The Center for Women and Families served 7,000 people domestic violence victims and sexual assault survivors in the Louisville and southern Indiana region last year. The center does provide shelter services but spends most of its time advocating for victims in court, providing lifesaving information through the crisis hotline or helping them find services and a safe place to stay.
Thomas stressed that people in dangerous relationships need to seek help before the situation becomes deadly--those situations will often escalate quickly.
“And the more information people can have, I think the greater impact it could have on keeping somebody safe,” Thomas said.
Witness reports and autopsy results on the man who was shot will need to be reviewed before the shooting can officially be determined as self -defense.
Thomas said letting people know that help is out there can save lives for victims thinking about leaving.
"People don't understand why somebody being abused doesn't leave the relationship. There are many complicating factors to that, it could be children, could be finances, could be because they're isolated, they don't have any place else to go. But primarily it's out of fear and that fear is real," Thomas said.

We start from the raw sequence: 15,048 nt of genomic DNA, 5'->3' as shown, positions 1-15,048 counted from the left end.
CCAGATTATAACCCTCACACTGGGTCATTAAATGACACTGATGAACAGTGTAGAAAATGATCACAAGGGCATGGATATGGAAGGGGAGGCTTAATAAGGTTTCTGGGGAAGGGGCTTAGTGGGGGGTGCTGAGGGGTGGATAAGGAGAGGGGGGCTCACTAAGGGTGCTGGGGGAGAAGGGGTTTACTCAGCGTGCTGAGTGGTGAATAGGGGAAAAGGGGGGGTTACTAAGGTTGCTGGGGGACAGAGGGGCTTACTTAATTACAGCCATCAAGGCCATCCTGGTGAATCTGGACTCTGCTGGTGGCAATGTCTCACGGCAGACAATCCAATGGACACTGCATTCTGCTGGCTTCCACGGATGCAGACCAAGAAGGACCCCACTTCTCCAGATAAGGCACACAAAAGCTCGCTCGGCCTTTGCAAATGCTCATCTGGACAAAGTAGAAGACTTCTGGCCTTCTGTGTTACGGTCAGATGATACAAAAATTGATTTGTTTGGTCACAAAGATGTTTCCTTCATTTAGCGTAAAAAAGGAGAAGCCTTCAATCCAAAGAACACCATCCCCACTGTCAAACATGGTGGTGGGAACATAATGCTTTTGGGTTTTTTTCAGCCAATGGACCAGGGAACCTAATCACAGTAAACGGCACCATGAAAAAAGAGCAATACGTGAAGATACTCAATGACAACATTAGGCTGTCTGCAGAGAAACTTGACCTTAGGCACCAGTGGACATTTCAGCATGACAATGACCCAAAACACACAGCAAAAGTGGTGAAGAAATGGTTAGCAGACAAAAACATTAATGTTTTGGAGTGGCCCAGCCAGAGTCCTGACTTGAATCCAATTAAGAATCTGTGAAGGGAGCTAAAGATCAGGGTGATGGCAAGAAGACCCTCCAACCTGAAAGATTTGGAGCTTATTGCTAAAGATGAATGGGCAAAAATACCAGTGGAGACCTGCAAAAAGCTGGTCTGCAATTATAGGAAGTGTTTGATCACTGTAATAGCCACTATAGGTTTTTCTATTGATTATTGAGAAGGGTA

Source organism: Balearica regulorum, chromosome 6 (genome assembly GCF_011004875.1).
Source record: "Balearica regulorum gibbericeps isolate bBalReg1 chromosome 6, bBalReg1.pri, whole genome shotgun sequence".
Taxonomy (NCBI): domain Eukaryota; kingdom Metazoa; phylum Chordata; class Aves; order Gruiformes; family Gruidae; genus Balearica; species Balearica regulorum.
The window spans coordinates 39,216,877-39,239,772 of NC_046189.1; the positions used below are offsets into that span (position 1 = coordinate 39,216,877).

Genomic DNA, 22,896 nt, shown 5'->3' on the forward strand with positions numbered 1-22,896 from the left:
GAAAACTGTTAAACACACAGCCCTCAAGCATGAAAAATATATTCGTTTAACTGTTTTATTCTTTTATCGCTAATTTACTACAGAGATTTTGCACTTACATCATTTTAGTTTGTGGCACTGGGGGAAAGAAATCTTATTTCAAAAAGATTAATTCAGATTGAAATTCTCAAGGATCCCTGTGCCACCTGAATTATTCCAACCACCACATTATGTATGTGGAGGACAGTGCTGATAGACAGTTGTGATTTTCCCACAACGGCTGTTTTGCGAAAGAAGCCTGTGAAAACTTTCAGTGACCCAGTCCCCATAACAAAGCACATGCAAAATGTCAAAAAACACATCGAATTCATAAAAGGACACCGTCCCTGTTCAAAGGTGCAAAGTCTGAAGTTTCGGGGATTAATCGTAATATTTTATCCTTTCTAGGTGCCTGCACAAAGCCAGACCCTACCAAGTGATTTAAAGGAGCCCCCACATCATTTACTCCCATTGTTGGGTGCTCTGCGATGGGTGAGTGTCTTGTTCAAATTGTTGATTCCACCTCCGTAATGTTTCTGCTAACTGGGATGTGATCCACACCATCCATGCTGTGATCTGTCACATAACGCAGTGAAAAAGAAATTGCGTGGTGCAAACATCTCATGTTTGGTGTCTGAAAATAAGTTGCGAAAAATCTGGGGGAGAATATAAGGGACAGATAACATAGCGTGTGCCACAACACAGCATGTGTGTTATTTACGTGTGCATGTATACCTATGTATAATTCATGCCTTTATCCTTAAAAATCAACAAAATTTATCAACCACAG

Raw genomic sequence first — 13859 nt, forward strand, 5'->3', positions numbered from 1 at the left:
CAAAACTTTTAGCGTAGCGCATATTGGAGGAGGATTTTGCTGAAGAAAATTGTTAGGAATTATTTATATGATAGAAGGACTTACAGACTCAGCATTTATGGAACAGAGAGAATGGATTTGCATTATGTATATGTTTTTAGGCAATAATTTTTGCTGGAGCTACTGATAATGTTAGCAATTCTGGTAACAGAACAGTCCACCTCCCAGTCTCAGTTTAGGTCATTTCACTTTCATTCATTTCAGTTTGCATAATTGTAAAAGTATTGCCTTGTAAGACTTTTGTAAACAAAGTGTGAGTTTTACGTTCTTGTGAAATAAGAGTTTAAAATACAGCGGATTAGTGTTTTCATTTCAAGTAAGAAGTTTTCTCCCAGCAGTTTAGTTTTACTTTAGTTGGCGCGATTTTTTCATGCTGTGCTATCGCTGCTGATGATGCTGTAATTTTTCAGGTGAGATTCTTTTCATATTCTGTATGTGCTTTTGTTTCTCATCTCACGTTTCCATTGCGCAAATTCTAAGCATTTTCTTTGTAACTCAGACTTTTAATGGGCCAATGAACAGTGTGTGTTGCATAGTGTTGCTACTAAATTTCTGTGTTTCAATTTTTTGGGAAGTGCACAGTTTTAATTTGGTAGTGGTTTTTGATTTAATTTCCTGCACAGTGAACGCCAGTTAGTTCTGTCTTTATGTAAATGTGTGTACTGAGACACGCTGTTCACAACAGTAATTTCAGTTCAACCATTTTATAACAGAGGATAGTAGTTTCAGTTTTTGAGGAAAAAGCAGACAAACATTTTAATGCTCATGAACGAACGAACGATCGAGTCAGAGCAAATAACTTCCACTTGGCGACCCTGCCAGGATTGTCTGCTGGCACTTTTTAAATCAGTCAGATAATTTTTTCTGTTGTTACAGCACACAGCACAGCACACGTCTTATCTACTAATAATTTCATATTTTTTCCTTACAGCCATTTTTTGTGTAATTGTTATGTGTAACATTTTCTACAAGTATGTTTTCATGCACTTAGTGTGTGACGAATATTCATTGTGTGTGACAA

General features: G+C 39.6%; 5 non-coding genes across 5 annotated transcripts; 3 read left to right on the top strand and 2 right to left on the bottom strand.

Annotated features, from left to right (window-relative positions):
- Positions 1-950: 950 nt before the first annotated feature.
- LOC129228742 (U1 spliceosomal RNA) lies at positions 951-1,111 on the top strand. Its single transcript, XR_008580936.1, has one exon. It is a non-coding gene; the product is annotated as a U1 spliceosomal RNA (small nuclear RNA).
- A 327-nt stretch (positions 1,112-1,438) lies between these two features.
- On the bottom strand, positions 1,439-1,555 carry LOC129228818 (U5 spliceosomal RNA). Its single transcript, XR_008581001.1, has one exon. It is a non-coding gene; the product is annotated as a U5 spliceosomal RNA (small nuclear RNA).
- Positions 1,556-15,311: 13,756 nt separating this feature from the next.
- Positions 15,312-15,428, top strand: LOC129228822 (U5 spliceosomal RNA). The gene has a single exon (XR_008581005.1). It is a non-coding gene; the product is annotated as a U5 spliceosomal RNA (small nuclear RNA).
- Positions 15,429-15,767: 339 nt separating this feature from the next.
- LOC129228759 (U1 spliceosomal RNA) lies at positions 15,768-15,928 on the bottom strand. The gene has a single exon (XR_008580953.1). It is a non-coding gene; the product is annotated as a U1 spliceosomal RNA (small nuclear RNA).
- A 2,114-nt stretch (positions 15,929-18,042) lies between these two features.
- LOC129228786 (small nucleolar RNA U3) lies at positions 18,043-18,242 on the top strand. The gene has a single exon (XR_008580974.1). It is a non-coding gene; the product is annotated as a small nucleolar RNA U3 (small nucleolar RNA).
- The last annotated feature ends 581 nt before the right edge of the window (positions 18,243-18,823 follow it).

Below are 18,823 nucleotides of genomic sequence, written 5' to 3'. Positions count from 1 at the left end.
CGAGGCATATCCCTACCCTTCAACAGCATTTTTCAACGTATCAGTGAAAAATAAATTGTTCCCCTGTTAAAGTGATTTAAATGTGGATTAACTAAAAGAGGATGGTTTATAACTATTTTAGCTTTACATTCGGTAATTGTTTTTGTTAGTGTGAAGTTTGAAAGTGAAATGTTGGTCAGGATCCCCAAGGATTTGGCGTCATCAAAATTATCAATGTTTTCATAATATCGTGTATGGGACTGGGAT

Victims are 500 times more likely to be killed when trying to leave those relationships, she said.
Locally, resources are available for people fleeing dangerous situations who need temporary shelter for their cats and dogs, allowing everyone in danger to find safety.
TARC also offers safe transport for victims of domestic violence. Those seeking help can board a TARC bus in any direction, Thomas said, and the driver will contact the Center for Women and Families and arrange to have the person taken to the shelter for help.
If you need help immediately, call 1-844-237-2331 or locally to the crisis hotline at 502- 581-7222.
For a list of services and locations locally with the Center for Women and Families, visit the website here.
- If someone you know has been sexually assaulted or rape, there is help out there. We’ve listed some tips about how to help, according to the Center for Women and Families.